As a guideline and starting point you can use the sample-config.php file provided with the Redux plugin. This contains all the code that is needed to start creating your own custom options. For now let’s highlight the main configuration process.

Open your config.php file and at the beginning add this code (the opening <?php tag won’t be needed if it is already present):

This check makes sure that the Redux Framework is active, otherwise all the options we create will fail to work and will likely throw tons of PHP errors.

Before we start creating our options, we first need some additional configuration. Create a variable that will store all your options and can be used within your theme files:

Make it unique, using prefixes, for example: yourbrandname_yourthemename.

After that, add the code:

This is needed to configure any Redux arguments which use information about the installed theme.


At this point we need to add the following arguments:

There are lots of arguments here, but don’t worry, I will highlight the most important ones.


If you want your theme option page to appear as a separate top level menu item you should set this value to menu, if you need your theme options to appear as a submenu (I prefer to put them under Appearance) set the value to submenu.


You can enable this during development, but don’t forget to disable it when publishing the theme.


As Redux will be part of your project you won’t want your users to get any update notices from Redux Framework, so set this to false.


If you want to show your custom settings as part of the WordPress customizer just set this argument to true.

The arguments array contains plenty more items, and if you want information on each one you can find details in the sample-config.php. For our needs, we’ve customized the arguments enough. Now let’s set the arguments.

Adding Sections

Now your theme panel is ready, you can add sections with options. Think about sections as being groups. If you want to add (for example) header options, you create a header section and add options to it. To create any section you will need the following structure:

Here I want to highlight the id attribute–make sure it is unique. You can use custom icons, but the default icon pack is elusiveicons.

Your section is created, so now you can add options to the fields array. A list of available option types, as well as the code structure with explanations and highlights, can be found here

If you want to make the section a subsection of the previously added section, just add a new argument 'subsection' => true

The option itself is nothing more than an array with arguments, for example:

With this code we’ve added a checkbox to our section. The most important things here are the id (it should be unique), and the type (it should be correct, and follow the exact naming of the field type that Redux provides). Again, more details on fields can be found in the sample-config.php file.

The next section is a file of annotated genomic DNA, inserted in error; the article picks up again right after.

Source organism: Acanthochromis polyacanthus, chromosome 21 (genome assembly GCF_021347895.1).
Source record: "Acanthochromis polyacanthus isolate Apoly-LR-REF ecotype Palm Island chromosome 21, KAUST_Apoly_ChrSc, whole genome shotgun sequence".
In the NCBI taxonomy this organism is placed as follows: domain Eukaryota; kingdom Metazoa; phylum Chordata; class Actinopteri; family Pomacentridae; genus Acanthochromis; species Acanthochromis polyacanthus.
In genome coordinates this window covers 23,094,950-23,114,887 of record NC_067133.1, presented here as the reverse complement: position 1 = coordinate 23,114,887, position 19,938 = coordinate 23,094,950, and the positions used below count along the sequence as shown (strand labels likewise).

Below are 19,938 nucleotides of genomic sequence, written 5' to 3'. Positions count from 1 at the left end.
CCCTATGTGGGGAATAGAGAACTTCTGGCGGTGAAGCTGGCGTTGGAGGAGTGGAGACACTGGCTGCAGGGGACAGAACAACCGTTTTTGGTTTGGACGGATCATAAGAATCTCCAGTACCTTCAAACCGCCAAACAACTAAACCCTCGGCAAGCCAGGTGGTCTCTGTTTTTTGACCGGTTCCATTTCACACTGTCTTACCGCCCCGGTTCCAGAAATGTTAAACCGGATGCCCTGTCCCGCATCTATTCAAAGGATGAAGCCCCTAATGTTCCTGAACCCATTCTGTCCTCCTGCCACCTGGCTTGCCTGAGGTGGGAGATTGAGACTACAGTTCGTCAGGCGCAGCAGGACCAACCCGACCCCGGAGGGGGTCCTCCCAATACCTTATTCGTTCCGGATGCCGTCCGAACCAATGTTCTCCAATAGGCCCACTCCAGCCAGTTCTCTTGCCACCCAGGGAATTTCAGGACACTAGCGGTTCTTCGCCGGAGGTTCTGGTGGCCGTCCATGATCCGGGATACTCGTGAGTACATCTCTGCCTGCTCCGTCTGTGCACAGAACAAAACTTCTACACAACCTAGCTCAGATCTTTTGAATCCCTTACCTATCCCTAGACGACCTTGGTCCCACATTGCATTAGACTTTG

Generally, this is all that you need to know to create an options panel. Next we will look at how to use these options.

4. Using Options Within a Theme

Redux stores all options in a global variable. Remember the $opt_name variable that we created in the config.php file? That is the variable that stores all your options, and you can access them in the following way.

First, you need to declare the global variable. And this presents the first potential problem: it isn’t recommended to declare a global variable outside a function or action. The solution is to add to your functions.php file this small function:

Then, in each page you want to use your options, execute the function first like this:

If you need the global variable inside another function or action you can declare it without this function.

Using Options

If you use options without first checking the option exists you will get a PHP notice saying something about undefined variable/index. Why is this important? Because if the user activates your theme, but does not activate the add-on plugin that contains your option panel, he or she will see a collection of PHP warning notices on undefined variables. Not ideal.

There is a good pattern to avoid this situation—it looks like this:

With this small check you ensure that you won’t get any undefined variable/index notices. If you don’t want to assign default values or create a variable, you can use this pattern instead: 


Thanks for reading, I hope this gets you started using Redux for your theme options! If you have any questions or suggestions, please leave a comment below.